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  #1  
Old 02-03-2006, 02:05 PM
Gary Ganaway's Avatar
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Location: Cincinnati, Ohio
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Multimeter-stupid question but don't laugh

I can do most things mechanical on my cars but am at lost when trying to diagnose some problems using the multimeter.My question is how do you connect the multimeter to check for volts, resistance, etc.

For example, how would I connect it to check if cold start valve is functioning ok, also the water temp sensor located at rear of right side of cylinder head on my W126, 380SE. I have the W126 cd which gives the test procedures but when they say connect to this and that I can't figure out exactly how ato do it. Thanks

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  #2  
Old 02-03-2006, 02:19 PM
LarryBible
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The important thing in Electrical/Electronic troubleshooting is that you UNDERSTAND the circuit. Using the meter is the easy part. I would suggest that you find a good book on the basics or take a JC course on basic electricity. Once you learn Ohms Law you will know the alphabet so that you can figure out the rest of it.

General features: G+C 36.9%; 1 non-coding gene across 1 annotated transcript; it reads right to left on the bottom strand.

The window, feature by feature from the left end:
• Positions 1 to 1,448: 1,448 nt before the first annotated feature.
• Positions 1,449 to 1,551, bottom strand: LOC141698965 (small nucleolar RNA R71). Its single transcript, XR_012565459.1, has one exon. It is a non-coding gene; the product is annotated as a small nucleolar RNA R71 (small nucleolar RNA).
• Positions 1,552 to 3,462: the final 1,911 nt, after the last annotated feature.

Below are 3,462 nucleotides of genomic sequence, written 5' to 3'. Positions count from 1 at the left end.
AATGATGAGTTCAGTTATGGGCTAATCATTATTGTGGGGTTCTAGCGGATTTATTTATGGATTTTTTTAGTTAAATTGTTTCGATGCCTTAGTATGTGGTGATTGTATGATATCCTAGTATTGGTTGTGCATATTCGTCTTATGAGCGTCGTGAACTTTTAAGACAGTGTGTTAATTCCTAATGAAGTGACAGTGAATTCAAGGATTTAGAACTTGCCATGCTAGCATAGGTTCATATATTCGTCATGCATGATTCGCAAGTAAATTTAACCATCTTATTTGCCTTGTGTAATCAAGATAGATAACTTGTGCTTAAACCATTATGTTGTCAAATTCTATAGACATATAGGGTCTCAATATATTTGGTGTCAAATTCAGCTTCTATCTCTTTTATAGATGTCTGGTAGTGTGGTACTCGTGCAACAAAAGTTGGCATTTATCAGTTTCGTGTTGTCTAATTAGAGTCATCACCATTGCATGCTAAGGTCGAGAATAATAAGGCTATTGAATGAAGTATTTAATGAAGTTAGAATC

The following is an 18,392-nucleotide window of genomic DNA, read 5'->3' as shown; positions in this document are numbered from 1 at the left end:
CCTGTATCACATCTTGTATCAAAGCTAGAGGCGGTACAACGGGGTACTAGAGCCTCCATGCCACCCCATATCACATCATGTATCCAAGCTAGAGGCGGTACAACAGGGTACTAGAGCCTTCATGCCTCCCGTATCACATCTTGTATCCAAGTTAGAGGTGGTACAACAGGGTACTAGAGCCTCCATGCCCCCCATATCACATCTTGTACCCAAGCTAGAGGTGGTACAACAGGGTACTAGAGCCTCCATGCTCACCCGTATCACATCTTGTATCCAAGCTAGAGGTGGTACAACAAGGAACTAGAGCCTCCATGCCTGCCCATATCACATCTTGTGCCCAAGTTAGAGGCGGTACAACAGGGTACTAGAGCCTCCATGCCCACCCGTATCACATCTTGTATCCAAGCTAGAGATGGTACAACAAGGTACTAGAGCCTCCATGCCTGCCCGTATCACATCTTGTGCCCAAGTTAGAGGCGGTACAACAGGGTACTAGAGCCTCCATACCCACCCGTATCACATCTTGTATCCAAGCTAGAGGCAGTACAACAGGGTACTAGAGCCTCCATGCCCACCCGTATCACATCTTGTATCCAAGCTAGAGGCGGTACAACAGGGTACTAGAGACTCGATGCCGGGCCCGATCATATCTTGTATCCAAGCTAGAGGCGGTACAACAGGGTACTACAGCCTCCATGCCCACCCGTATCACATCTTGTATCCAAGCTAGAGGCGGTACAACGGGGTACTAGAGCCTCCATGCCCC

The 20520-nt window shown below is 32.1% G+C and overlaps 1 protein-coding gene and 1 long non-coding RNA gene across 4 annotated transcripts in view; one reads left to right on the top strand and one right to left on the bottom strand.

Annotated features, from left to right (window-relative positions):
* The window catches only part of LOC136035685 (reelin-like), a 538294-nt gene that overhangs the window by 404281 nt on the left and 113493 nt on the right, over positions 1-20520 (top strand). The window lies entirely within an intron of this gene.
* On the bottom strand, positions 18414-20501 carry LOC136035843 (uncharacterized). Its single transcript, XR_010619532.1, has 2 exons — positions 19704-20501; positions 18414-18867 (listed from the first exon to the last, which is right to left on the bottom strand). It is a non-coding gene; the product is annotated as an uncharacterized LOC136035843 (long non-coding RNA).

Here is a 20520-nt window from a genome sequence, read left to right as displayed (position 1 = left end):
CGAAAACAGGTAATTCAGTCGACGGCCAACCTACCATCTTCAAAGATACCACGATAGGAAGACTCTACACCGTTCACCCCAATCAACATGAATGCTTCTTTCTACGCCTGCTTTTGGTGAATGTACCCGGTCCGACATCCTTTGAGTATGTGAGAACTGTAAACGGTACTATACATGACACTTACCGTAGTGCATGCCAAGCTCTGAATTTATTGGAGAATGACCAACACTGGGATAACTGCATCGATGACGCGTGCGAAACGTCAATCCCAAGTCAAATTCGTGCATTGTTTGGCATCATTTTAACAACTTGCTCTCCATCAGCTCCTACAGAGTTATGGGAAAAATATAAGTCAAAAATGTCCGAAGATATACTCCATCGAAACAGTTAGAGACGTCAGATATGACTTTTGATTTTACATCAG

That said, when checking for voltage, ground the black lead and use the red lead in the DC Volts mode to probe for voltage wherever the procedure is telling you.

To check for resistance, go to the Ohms mode and connect the leads together to make sure that you have near zero Ohms, then start testing the component.

LOTS of this will be determined by your particular meter.

You might be best served just buying a test light and using that. There are MANY techs who don't even own a multimeter but do all sorts of troubleshooting with a test light.

Good luck,
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  #3  
Old 02-03-2006, 04:00 PM
MrCjames's Avatar
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Voltage is always measured parallel to the source, on cars the source is normally the “Battery.” When you measure for available voltage you will typically connect your meters black lead (As Larry stated) to a ground connection. The red lead can be connected to any number of points to determine if you have power at the point being tested; however it will not tell you if there is sufficient current to operate the device (more on this later)

Voltage Tests = Parallel to Positive and Negative